Start Engine Graduates Fourth Class of StartupsThursday, January 31, 2013
Demo-day season in Los Angeles continued Wednesday with the unveiling of the latest companies from Westwood accelerator Start Engine.
This is the fourth group of startups that Start Engine has graduated since it began working with companies in 2011. With 41 startups on its roster, Start Engine is pumping out more startups than any other accelerator in town.
Start Engine also takes companies at a much earlier stage than accelerators such as MuckerLab or Launchpad LA. As such, its companies do not have the same track record for raising money.
Co-Founder Howard Marks said the goal is not to get funding for every company but to contribute to the building up of the L.A. tech community.
“We’re about helping entrepreneurs be successful,” said Marks, a longtime video game executive.
Whereas MuckerLab’s demo day featured a broad range of enterprise and consumer businesses, most of Start Engine’s companies had a consumer focus.
First to present was BedAbroad, an online marketplace for matching international students with housing near their American universities. The company, which lists options such as home stays and private rentals, will take a 13 percent commission from any transaction through its site.
Carbon38 plans to run a marketplace for exercise clothing and equipment for affluent women. Started by a celebrity trainer, the site combines editorial content with online shopping.
Another company geared toward active people is TriplePulse, an e-commerce site with a monthly subscription fee that helps endurance athletes select the best nutritional supplements for their workouts.
In the gaming space, Smilu Inc. has developed a mobile game geared toward the hard-core gaming fan base that plays titles from Riot Games and Blizzard Entertainment. The company said its first game failed to take off with its test group in November, but a retooled version has had better engagement.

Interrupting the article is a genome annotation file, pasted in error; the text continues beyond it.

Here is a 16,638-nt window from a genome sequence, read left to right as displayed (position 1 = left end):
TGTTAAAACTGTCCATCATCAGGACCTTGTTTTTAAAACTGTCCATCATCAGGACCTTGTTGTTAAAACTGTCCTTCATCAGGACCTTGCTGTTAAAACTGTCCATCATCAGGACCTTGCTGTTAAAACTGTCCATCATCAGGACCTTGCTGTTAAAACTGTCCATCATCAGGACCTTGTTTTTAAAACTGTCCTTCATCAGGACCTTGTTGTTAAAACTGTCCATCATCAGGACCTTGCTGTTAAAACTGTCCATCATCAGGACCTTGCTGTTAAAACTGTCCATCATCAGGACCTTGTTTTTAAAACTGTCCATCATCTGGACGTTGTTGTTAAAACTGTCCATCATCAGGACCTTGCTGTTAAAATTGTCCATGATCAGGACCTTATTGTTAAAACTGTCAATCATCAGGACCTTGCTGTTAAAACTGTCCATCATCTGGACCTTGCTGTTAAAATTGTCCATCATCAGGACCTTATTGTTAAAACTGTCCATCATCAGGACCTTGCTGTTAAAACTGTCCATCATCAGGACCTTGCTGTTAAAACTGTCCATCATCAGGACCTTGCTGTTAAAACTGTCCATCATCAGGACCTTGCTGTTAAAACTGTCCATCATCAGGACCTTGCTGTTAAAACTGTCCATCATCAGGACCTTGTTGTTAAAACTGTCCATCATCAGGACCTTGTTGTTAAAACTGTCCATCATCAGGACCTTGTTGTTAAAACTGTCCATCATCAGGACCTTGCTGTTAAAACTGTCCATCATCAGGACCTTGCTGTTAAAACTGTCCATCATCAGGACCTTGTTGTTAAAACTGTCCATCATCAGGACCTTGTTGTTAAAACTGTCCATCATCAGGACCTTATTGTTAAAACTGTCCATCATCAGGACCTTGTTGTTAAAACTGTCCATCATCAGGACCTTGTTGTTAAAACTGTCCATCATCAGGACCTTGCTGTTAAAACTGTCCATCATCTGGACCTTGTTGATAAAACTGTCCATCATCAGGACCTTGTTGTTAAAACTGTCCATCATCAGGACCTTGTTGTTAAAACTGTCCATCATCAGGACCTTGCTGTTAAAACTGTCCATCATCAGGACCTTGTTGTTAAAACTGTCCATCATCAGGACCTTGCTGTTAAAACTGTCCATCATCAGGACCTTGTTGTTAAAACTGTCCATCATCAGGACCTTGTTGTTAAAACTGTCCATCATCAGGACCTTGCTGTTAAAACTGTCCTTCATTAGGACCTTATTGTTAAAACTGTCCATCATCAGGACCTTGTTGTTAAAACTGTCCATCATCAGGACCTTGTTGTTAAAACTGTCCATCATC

Another gaming company, Fans.lu, has created a storefront for established video games to sell branded merchandising. Though most big video games have their own retail channels, the company hopes to find business from gaming companies that don’t have the resources to sell their own merchandise.
BetterPet, meanwhile, has created a social network for dog owners that lists local dog-friendly locations and helps dog owners connect to arrange play dates. The service competes with several other dog websites and is currently only available in West Hollywood.
Startups with business-to-business models include Ember, a platform for online video advertising. The company already has stiff competition from video marketing companies such as TubeMogul and Videology.
Osurv also has an enterprise business model. The startup has created technology for mobile surveys and market research. Chief Executive Jad Meouchy said during the presentation that the company would look to be acquired by Portland survey giant SurveyMonkey or Encino panel company uSamp.
While funding was not the end goal of the presentation, Marks said a number of investors expressed interest in the companies.
“I felt like we were able to connect with investors who are otherwise too busy to spend time with all these startups,” he said. “But the real work doesn’t happen here. Raising money is very difficult.”
Start Engine has already begun mentoring its fifth class of startups.